Izmir is one of the cheapest and best city for people who come to Turkey for skin cancer surgery. The cost of skin cancer surgery in Izmir, Turkey is about 1.500$ in 1.235£ which is the best option compared to other cities.
Candan Mezili’s Clinic is the one of the most popular clinic for skin cancer surgery in Izmir, Turkey. You can find out all details about the skin cancer surgery in Izmir, Turkey such as our clinic’s patients reviews, costs, before & after photos for skin cancer surgery in Izmir, Turkey.
If you want to get in touch for skin cancer surgery packages in Izmir, Turkey, contact us via WhatsApp or options below.
What is Skin Cancer Surgery?
In order to ensure that all cancerous cells are removed during skin cancer surgery, the dermatologist will remove the tumour and a margin of healthy tissue around it. Excision, Mohs surgery, and cryosurgery are just a few of the methods that can be used to carry out this procedure. The kind, size, and location of the tumour will determine the kind of surgery that is performed.
|Operation||Skin Cancer Izmir|
|Procedure||This is the process of removing cancer surgically.|
|Operation Time||Depends on the size of the surgery|
|Length of stay in hospital||1 night|
|Early Recovery Period||7 days|
|Back to Work||7-10 days|
|Scars||Depends on the size of the cancer|
|Amount of Pain||Light/Moderate|
How is Skin Cancer Surgery Done?
Surgery for skin cancer involves removing the cancerous cells along with a thin margin of surrounding healthy tissue. The type and stage of the skin cancer, as well as the tumour’s location and size, will determine the precise procedure that is used. Excisional surgery, Mohs surgery, cryosurgery, curettage, and electrodessication are a few common procedures used to treat skin cancer.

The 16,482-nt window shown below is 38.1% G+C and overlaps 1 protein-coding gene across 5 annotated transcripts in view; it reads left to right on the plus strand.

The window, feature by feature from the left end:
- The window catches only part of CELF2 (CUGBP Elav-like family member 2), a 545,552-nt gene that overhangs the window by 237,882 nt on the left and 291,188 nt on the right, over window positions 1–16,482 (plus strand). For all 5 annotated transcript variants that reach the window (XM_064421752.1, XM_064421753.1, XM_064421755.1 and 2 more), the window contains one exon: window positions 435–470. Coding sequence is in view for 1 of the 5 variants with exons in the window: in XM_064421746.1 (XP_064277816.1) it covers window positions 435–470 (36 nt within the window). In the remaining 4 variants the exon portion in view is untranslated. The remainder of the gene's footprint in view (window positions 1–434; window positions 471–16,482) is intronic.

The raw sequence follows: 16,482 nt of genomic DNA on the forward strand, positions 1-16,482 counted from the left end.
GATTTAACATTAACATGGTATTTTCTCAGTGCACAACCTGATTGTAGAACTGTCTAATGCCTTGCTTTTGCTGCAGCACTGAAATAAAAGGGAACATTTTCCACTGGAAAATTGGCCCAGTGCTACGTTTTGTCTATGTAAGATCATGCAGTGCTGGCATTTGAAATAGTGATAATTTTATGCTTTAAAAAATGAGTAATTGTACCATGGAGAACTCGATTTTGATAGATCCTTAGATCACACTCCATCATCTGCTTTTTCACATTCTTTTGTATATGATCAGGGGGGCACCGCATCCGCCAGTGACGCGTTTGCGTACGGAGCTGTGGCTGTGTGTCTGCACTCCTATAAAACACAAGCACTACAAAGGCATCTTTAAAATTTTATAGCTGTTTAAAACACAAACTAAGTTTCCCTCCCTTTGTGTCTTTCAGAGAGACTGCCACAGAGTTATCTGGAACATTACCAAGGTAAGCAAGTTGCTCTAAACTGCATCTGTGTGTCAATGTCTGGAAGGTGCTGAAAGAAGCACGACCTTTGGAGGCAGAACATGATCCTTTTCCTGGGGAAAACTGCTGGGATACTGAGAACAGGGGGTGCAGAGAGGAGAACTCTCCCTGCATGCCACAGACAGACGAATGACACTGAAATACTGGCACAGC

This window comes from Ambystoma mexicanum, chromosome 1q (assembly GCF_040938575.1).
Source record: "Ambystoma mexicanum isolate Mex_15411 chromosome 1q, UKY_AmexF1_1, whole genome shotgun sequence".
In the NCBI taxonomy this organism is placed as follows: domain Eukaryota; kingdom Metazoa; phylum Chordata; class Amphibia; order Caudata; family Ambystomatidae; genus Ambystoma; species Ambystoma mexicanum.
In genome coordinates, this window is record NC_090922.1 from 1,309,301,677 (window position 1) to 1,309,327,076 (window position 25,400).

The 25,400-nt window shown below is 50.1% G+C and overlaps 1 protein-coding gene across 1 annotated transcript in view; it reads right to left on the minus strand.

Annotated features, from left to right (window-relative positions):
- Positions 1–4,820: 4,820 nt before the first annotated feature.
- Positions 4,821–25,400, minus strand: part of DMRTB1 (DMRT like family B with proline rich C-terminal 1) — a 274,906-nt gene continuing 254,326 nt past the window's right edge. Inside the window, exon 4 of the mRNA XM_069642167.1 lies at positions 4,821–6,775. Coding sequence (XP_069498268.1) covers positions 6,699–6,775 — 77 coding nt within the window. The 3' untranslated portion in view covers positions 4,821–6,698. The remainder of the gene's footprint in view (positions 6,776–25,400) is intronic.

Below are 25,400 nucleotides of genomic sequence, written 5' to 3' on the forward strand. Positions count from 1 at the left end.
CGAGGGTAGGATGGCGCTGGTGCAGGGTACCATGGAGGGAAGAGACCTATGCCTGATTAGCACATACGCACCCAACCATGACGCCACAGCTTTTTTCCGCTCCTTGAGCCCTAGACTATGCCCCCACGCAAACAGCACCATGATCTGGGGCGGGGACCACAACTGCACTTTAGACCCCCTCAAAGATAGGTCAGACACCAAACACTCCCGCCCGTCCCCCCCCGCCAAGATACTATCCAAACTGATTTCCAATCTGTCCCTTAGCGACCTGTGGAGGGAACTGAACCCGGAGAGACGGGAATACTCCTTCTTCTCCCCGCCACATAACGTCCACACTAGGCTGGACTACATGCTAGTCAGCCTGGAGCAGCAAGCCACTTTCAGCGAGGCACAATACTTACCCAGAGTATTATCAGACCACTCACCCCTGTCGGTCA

Skin Cancer surgery Procedures
Skin cancer is treated using a variety of techniques, such as cryosurgery, excisional surgery, and Mohs surgery. In excisional surgery, the cancerous growth is removed along with a margin of healthy tissue. A specialised procedure called Mohs surgery enables the precise removal of cancer while protecting healthy tissue. In cryosurgery, the cancerous growth is frozen with liquid nitrogen.
What are the Risks of Skin Cancer surgery?
Surgery for skin cancer carries a number of risks, including the possibility of anesthesia-related issues as well as bleeding, infection, scarring, and changes in skin sensation. Furthermore, if not all of the cancerous tissue is removed during the initial surgery, there is a risk of the cancer coming back or spreading. Prior to any procedure, it is crucial to go over any risks with a licenced surgeon.
Is It Safe to Have Skin Cancer Surgery in Turkey?
Turkey’s skilled medical staff and state-of-the-art facilities make the country a safe place to undergo surgery for skin cancer. However, there are risks associated with any medical procedure, so you should carefully research the particular clinic and surgeon you plan to use and talk to your doctor about any worries you may have. Before making a choice, it’s also critical to have a clear understanding of the expense and any potential complications.